We frequently speak to college and high school kids, and we feel we need to be reaching back further to elementary and middle schools. There are still significant barriers to entry due to funding and resources for certain children who want to be artists, and creating diversity in our industry needs to start earlier. We want to ensure these kids (and their parents) see our work as an actual career path and not some unattainable dream. By the time kids get to college-age, it may be too late for it to evolve into a real path for them. We’ve been around for 15 years. If we had started in elementary schools back then, those kids could be working for us now. So why not start now and provide the pathways and programs that make it possible for kids today? We were set back a bit by COVID but are currently working on some things that we hope to share very soon! Without these initiatives, diversity in Motion Design and animation will never change.
Everyone’s definition of success is different. For some people, success is having a small business that pays for a certain lifestyle, and for others, it’s about world domination. For me, I just wanted to go to work and be happy every day. By that measure, we were pretty successful right out of the gate. It’s always stressful owning your own company, but once we were off the ground, I just started to trust that it would work out and never looked back.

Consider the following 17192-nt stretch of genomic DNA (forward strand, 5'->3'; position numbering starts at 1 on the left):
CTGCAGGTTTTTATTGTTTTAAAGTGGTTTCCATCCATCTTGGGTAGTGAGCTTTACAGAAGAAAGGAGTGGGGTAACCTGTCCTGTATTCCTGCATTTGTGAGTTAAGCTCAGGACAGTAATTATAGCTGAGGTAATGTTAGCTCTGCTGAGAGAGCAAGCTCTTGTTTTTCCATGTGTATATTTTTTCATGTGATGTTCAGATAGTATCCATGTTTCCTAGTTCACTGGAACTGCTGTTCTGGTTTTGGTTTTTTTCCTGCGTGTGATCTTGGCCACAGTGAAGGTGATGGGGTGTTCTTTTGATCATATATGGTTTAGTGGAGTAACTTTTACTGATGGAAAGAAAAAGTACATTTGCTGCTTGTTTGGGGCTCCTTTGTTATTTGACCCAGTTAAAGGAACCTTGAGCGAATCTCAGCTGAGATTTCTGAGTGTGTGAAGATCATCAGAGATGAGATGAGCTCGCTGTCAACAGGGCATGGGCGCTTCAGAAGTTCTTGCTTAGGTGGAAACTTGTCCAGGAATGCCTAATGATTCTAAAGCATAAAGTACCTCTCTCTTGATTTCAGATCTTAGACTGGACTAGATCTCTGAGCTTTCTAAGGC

Every life choice we make leads us somewhere, and though some choices may seem like mistakes at first, they are all part of the journey. It’s easy to be held back by fear of the unknown, but bold choices are really the key to significant results and a big change in your career and your life. Sometimes those types of choices can work out in different ways, but I try never to view bold moves as mistakes – no matter which way things go.
That said, over the past 15 years, there have been some decisions that I’ve re-examined in hindsight. For instance, I think one thing that I’d have been more thoughtful about earlier was our approach to pitching. We would have benefitted from investing more time and resources into some of the decks and treatments we sent out. It is certainly frustrating doing so much work time and time again for “free.” But, knowing what I know now – your competitors are doing that work. And the trick is to look at it as more of an investment than a frustration. I think the lesson is to plan for pitching as a part of the studio’s operating budget annually, so it is not a frustration but rather a part of doing business. You also can’t get hung up on the losses. So often, it has nothing to do with the work you’ve submitted. There are many forces at play when vendors are selected for projects, so it is always best to submit work you feel good about and then just move on and sink your teeth into the next one.